Deep Vein Thrombosis and PH

There is increasingly greater scientific evidence that body pH and free radical capacity is one of the greatest indicators of health ever known. It all started in 1935 when Otto Warburg was awarded the Nobel Prize for discovering the lack of oxygen as the cause of most diseases, particularly cancer.
Since then oxygen capacity and its related issues have been at the forefront of some of the most brilliant research to date. One of the major components of the health equation is pH. When diet, lifestyle and drinking habits combine into a net acidic gain, the pH of the tissues and the surrounding fluids will drop, along with the capacity to carry oxygen. Because the blood feeds the tissues and removes the waste and toxins, it tries to remove some of the metabolic acids from the body fluids and tissues. As a result the blood pH begins to drop which signals the body's natural buffering capabilities to kick in. The body draws alkaline minerals from the bones, organs and teeth to keep the blood as close to 7.365 as possible.
One of the most dangerous environments for the blood is flying, especially long flights at high altitudes.
Most people have an acidic lifestyle where they do not consume enough alkaline forming foods and beverages as a dietary choice. There is something about green things with leaves that repels people. As a result they are in a constant tug of war with the pH balance.
Combine the drop in pH which makes the red blood cells sticky and clump together from the air quality in planes, with the inactivity of sitting for long periods and you have a potentially lethal mix.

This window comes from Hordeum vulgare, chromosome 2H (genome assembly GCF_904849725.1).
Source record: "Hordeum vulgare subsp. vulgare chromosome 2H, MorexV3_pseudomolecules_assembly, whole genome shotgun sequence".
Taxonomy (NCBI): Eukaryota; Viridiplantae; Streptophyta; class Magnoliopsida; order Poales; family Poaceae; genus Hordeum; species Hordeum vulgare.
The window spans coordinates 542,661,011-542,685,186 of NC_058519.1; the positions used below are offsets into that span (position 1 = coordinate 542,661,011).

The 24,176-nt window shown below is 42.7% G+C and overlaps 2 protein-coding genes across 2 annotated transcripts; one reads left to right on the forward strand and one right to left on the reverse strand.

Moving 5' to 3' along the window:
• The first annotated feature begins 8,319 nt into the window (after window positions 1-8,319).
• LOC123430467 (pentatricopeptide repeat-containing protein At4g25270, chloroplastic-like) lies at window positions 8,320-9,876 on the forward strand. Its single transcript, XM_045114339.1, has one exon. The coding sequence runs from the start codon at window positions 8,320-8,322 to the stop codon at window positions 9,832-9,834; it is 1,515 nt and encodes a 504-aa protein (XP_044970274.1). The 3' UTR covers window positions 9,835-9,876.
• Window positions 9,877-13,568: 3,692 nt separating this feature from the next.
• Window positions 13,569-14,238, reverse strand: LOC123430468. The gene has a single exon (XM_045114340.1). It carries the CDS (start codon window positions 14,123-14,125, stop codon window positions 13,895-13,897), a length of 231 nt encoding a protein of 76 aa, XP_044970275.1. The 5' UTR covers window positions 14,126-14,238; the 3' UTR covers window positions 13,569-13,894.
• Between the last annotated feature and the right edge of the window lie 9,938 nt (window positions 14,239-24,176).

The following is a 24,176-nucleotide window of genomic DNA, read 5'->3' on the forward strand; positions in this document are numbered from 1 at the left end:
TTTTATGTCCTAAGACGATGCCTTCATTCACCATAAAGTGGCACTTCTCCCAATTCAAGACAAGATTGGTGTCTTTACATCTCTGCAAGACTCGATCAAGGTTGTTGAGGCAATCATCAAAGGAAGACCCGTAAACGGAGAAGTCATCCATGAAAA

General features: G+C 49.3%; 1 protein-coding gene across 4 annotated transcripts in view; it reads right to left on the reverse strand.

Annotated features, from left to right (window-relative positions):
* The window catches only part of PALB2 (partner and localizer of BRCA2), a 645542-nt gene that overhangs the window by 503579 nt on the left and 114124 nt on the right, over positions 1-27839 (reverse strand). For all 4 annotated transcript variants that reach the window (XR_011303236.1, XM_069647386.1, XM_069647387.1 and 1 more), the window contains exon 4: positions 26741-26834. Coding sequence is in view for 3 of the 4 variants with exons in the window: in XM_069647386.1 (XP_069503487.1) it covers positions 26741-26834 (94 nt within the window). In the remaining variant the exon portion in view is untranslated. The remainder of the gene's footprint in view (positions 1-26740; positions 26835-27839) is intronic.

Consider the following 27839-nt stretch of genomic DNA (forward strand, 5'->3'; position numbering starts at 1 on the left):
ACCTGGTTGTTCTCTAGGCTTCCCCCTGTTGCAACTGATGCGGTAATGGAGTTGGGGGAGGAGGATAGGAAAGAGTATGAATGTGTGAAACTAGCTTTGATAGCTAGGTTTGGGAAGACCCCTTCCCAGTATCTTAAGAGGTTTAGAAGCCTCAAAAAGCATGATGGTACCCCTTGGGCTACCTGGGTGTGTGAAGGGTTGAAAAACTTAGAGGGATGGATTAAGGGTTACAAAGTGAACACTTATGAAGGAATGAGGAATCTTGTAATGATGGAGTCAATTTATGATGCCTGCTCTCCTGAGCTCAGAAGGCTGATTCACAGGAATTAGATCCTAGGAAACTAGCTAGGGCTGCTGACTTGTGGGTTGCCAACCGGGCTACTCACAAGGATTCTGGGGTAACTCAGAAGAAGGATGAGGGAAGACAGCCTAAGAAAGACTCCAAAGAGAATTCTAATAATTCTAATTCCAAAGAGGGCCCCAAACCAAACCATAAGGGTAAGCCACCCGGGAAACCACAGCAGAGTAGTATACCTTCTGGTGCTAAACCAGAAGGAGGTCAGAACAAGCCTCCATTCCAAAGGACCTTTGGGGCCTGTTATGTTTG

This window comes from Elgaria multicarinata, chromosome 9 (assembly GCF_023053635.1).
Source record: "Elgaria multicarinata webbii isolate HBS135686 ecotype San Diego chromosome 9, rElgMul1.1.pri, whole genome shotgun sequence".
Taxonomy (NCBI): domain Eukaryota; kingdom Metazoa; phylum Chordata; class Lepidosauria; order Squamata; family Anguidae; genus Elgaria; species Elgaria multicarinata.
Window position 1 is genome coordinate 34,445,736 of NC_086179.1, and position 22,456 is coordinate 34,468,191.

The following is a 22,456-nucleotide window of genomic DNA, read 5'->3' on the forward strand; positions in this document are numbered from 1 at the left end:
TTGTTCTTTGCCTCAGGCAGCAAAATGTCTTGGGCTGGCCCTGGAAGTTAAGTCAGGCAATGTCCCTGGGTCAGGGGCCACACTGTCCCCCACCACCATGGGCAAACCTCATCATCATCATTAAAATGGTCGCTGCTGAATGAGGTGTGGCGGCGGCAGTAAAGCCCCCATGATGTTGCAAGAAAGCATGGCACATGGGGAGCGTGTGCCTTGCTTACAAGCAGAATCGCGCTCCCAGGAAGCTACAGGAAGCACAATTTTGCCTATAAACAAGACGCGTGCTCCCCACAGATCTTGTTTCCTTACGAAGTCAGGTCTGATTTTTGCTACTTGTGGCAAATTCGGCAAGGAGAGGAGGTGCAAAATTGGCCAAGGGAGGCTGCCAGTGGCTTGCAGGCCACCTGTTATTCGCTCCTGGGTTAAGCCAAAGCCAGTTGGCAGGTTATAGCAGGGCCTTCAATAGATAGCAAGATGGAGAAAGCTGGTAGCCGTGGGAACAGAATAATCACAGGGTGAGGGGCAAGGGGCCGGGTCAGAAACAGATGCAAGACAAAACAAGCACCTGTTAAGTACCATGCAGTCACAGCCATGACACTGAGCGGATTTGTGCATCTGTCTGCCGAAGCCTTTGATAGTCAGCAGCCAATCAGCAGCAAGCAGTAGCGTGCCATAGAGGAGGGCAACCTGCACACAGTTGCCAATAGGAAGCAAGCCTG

The air in older aircraft comes into the cabin interior by blowing over the motors and then inside. There doesn't seem to be any data available as to the content of carbon dioxide in the incoming air. Reports show that newer models of aircraft have improved air quality, but again there is no easily accessible imperical data.
CO2 is acidic and because it is transported by the blood, the blood becomes sticky and forms rolls, like stacks of coins called rouleaux. This is seen during a live-blood microscopy examination. When the red blood cells stick together in rouleaux or other clumping styles, they cannot flow through the capillaries and release oxygen to the cells. The blood cells can even get stuck in these small vessels forming blood clots. Larger blood clots can also form in larger blood vessels by this same stacking and clumping action. Aside from body terrain acidity, rouleaux blood can result from poor protein metabolism and leaky gut syndrome.
Deep vein thrombosis is a blood clot in a deeper, larger vein and is much more serious. Chronic, inappropriate dietary habits, combined with inactivity and possible increased CO2 levels provide a ripe avenue for sticky blood that has the potential to form serious blood clots.